I also drank some Cornish Stingers which I had never heard of but I’m glad I have now. It was a pleasant surprise; a refreshing, sparkling, slightly alcoholic (4% I think the man said) stinging nettle “beer” with a light summery taste. 

The raw chocolate bars, or pies as the company (Living Food of St. Ives) calls them, were strange and wonderful. I have made ice cream with cocoa or, more correctly, cacao nibs and it is good but I had not imagined that raw chocolate, in fact healthy raw chocolate without dairy, sugar or gluten, could be so utterly delicious. I tried all the varieties and had set my heart on buying a bar of the Raw Chocolate and Chilli Pie but it was sold out. I bought a naked bar so that my love interest might be tempted to try a morsel – in fact that’s all he’s getting. 


There were lots of other stalls all exhibiting and selling tempting foods and drinks; Cornish clotted cream, excellent chocolates, fresh organic produce, micro breweries etc. but I have only written about the most unusual things here. There was a stall selling smoked goods, a lot of smoked cheeses, and I brought home some smoked pigeon breasts to try. 

From Swannacott Manor Meats I bought two rib eye steaks, hung for 3 weeks, for me man and he’s already eaten one! He said it was “alreet” which, believe me, is quite a compliment from a Geordie.  There were of course a wide range of Cornish Pasties on sale …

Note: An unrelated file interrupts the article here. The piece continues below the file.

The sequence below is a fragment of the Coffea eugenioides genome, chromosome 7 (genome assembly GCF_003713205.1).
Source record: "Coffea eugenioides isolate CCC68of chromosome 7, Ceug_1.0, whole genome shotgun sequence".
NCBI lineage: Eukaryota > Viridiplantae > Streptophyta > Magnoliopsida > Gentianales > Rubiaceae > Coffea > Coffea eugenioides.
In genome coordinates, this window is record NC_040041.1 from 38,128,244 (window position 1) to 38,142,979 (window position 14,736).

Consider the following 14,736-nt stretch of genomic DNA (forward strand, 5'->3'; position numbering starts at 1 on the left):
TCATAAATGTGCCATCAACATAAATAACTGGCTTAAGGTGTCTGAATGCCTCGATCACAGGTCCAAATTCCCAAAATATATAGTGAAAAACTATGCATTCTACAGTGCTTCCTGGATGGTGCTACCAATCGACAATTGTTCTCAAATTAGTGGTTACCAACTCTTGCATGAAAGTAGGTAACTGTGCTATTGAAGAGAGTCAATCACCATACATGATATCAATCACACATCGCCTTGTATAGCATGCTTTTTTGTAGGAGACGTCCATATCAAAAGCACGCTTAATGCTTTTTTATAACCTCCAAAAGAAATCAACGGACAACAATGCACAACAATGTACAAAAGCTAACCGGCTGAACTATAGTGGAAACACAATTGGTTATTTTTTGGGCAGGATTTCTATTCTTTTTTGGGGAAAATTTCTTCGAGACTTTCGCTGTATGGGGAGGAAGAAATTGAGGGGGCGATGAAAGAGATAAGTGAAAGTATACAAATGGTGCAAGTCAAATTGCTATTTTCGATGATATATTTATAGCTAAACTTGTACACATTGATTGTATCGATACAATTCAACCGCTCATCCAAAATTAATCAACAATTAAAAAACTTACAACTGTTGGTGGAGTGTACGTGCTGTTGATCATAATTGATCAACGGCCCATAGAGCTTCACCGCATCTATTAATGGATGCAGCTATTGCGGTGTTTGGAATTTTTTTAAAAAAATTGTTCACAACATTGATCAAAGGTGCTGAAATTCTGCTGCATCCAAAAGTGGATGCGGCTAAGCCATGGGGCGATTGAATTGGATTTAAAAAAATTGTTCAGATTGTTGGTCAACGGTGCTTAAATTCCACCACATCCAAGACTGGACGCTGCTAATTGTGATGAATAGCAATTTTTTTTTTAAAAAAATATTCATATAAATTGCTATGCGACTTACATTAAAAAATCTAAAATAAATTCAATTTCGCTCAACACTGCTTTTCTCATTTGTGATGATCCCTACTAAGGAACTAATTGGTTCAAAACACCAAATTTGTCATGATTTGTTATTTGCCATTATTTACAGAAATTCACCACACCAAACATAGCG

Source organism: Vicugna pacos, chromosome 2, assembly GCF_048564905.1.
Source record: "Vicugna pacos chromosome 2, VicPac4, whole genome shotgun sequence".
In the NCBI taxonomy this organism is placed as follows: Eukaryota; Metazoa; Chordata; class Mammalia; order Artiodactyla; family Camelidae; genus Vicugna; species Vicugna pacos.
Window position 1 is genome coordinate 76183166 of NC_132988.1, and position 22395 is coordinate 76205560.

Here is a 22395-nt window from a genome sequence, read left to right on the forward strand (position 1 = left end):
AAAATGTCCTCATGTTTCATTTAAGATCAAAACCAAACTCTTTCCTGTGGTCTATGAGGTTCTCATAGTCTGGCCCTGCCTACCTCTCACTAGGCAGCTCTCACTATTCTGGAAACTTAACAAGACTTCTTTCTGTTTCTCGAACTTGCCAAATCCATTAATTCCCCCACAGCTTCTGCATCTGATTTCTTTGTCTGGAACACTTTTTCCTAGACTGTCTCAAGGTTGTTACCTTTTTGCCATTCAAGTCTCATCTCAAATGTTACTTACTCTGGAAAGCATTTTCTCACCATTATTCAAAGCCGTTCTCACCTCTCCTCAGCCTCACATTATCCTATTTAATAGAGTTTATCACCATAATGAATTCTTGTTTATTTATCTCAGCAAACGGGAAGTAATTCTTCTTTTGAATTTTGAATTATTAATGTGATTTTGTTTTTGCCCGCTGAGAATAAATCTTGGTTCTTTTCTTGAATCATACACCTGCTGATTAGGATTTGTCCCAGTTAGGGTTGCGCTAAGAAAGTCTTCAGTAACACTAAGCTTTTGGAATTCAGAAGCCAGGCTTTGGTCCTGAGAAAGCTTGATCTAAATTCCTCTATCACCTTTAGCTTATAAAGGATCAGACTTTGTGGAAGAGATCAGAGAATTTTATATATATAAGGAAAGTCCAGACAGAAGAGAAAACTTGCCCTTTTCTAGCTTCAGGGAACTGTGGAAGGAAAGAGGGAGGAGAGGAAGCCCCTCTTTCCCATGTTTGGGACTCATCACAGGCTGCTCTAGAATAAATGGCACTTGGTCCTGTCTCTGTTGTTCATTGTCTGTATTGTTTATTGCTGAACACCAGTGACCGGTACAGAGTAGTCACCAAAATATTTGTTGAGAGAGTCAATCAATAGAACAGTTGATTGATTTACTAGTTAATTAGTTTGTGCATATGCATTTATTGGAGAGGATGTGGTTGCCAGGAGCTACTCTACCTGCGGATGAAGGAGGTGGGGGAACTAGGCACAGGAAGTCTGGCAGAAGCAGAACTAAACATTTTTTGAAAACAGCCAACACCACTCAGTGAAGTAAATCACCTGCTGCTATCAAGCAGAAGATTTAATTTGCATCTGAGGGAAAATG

… but I didn’t try one being too full of cheese, chocolate and cider.  

Cornwall produces splendid lunch components!

Buttered Eggs with Roasted Asparagus & Smoky Bacon

Another lovely day in the South West. It almost seems to be a Law of Nature down here that the weather is great except during school holidays! I am trying to make the most of it but I can’t cook, eat, blog, play with ice cream and generally try to be a writer and simultaneously spend my time wandering the great outdoors, which is a shame so here are some pics from recent walks.

walking around Cornwall in September

Today’s lunch has been based around 3 asparagus stalks I had left in the fridge. Asparagus is almost a staple for me and I buy it every week whether I need it or not. I never boil, simmer, poach, steam or do anything else watery to it. I nearly always roast asparagus (sometimes I put it in stir fries) which intensifies the flavour and gives a crispy yet juicy, al dente texture.